Latin America Quotes

Quotes tagged as "latin-america" Showing 1-30 of 66
Gabriel García Márquez
“Many years later, as he faced the firing squad, Colonel Aureliano Buendía was to remember that distant afternoon when his father took him to discover ice...”
Gabriel García Márquez, One Hundred Years of Solitude

Robert F. Kennedy
“A revolution is coming – a revolution which will be peaceful if we are wise enough; compassionate if we care enough; successful if we are fortunate enough – but a revolution which is coming whether we will it or not. We can affect its character; we cannot alter its inevitability.

[Report to the United States Senate on his trip to Latin America and the Alliance for Progress, May 9-10 1966]
Robert F. Kennedy

Noam Chomsky
“Israel's demonstration of its military prowess in 1967 confirmed its status as a 'strategic asset,' as did its moves to prevent Syrian intervention in Jordan in 1970 in support of the PLO. Under the Nixon doctrine, Israel and Iran were to be 'the guardians of the Gulf,' and after the fall of the Shah, Israel's perceived role was enhanced. Meanwhile, Israel has provided subsidiary services elsewhere, including Latin America, where direct US support for the most murderous regimes has been impeded by Congress. While there has been internal debate and some fluctuation in US policy, much exaggerated in discussion here, it has been generally true that US support for Israel's militarization and expansion reflected the estimate of its power in the region.

The effect has been to turn Israel into a militarized state completely dependent on US aid, willing to undertake tasks that few can endure, such as participation in Guatemalan genocide. For Israel, this is a moral disaster and will eventually become a physical disaster as well. For the Palestinians and many others, it has been a catastrophe, as it may sooner or later be for the entire world, with the growing danger of superpower confrontation.”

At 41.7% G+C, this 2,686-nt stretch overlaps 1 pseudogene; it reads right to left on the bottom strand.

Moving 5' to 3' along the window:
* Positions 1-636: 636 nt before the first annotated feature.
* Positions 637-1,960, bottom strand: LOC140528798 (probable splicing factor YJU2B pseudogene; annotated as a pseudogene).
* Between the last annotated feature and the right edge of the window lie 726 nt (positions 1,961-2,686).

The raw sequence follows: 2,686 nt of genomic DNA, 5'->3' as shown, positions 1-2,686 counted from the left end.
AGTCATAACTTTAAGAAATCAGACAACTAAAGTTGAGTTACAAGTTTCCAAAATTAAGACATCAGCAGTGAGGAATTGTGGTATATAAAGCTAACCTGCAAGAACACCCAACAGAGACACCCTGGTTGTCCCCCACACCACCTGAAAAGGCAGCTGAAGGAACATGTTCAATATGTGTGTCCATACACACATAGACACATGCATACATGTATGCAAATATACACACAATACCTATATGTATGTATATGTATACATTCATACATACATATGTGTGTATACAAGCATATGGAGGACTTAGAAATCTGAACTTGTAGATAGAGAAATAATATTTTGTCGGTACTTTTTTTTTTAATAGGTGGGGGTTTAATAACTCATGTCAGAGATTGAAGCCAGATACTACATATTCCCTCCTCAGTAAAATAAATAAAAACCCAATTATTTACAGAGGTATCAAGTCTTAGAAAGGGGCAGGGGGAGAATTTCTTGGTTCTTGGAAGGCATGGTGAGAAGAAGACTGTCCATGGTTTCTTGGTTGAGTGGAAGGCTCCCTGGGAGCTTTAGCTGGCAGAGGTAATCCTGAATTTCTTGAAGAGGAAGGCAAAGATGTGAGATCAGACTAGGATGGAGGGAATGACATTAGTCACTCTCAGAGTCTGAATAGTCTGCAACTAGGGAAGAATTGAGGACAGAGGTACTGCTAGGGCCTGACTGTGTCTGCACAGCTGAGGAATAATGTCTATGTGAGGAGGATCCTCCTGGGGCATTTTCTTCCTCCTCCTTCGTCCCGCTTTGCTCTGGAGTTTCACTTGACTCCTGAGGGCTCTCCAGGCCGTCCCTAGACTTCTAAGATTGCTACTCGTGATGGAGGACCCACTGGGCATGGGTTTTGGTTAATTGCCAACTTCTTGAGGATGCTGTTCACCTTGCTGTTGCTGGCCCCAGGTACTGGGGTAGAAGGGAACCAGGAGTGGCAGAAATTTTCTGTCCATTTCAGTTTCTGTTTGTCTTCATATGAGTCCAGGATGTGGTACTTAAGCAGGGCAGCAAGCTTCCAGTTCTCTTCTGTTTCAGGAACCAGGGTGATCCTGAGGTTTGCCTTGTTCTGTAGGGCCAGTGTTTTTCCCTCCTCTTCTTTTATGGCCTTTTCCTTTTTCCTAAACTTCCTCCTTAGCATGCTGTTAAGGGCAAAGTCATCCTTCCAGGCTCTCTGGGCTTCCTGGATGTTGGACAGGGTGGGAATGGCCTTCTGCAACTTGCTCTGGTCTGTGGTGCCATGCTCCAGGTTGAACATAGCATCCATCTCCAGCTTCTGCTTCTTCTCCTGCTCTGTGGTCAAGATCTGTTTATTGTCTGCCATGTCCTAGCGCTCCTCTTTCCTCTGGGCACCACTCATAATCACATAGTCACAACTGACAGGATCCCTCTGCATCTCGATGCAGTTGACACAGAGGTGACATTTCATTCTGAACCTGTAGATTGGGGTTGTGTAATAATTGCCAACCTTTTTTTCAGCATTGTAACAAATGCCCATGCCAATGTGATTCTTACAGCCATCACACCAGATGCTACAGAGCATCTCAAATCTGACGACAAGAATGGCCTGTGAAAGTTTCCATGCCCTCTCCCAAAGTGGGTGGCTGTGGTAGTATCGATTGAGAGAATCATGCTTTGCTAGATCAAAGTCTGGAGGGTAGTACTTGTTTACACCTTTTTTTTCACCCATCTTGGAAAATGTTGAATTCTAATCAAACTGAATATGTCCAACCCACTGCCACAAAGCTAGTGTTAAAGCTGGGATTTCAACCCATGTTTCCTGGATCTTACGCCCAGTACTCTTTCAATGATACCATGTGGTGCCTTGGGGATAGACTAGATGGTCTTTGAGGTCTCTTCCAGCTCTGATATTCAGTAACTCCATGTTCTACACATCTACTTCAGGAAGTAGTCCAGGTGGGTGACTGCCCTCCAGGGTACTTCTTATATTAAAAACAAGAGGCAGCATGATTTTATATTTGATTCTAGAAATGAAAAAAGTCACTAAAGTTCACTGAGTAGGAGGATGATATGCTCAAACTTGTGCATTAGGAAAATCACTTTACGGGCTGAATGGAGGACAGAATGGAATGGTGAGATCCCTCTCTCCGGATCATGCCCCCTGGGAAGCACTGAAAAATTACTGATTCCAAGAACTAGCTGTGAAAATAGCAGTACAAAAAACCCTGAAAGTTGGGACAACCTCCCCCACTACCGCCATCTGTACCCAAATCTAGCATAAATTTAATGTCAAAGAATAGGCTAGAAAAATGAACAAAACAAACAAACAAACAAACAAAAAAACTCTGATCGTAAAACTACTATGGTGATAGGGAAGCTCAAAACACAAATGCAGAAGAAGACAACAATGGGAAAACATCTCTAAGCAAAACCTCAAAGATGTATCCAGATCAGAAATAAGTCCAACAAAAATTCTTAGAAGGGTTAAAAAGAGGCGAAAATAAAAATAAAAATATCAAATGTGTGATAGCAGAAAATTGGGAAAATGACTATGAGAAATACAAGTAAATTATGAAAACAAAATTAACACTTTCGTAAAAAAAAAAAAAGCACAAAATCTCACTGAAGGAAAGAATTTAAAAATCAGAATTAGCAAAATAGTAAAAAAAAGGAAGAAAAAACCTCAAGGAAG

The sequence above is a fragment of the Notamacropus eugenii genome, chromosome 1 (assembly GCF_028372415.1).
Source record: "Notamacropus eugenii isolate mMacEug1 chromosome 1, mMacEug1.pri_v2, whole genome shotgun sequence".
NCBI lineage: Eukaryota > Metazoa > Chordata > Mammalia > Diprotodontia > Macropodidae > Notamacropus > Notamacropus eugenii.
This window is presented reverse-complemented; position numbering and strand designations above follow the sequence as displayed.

Noam Chomsky

Gabriel García Márquez
“It is easier to start a war than to end it.”
Gabriel Garcia Marquez

James Barrett Reston
“The people of the United States will do anything for Latin America, except read about it.”
James Barrett Reston, Journalism's Roving Eye: A History of American Foreign Reporting

Henry Mosquera
“I think all artists struggle to represent the geometry
of life in their own way, just like writers deal with
archetypes. There are only so many stories that you can
tell, but an infinite number of storytellers.”
Henry Mosquera, Sleeper's Run

Ernesto Che Guevara
“[W]e understood perfectly that the life of a single human being is worth millions of times more than all the property of the richest man on earth. . . . [The revolution] demands they understand that pride in serving our fellow man is much more important than a good income; that the people's gratitude is much more permanent, much more lasting than all the gold one can accumulate.”
Che Guevara

“We Americans have come to feel that it is our mission to make the world free. We believe that we are always the good guys, everywhere-in Vietnam, in Latin America, wherever we go. We believe we are the good guys at home, too. When the Kemer Commission told white Amerca what black America had always known, that prejudice and hatred built the nation's slums, maintain them and profit by them, white America would not believe it. But it is true. Unless we start to fight and defeat the enemies of poverty and racism in our own country and make our talk of equality and opportunity ring true, we are exposed as hypocrites in the eyes of the world when we talk about making other people free.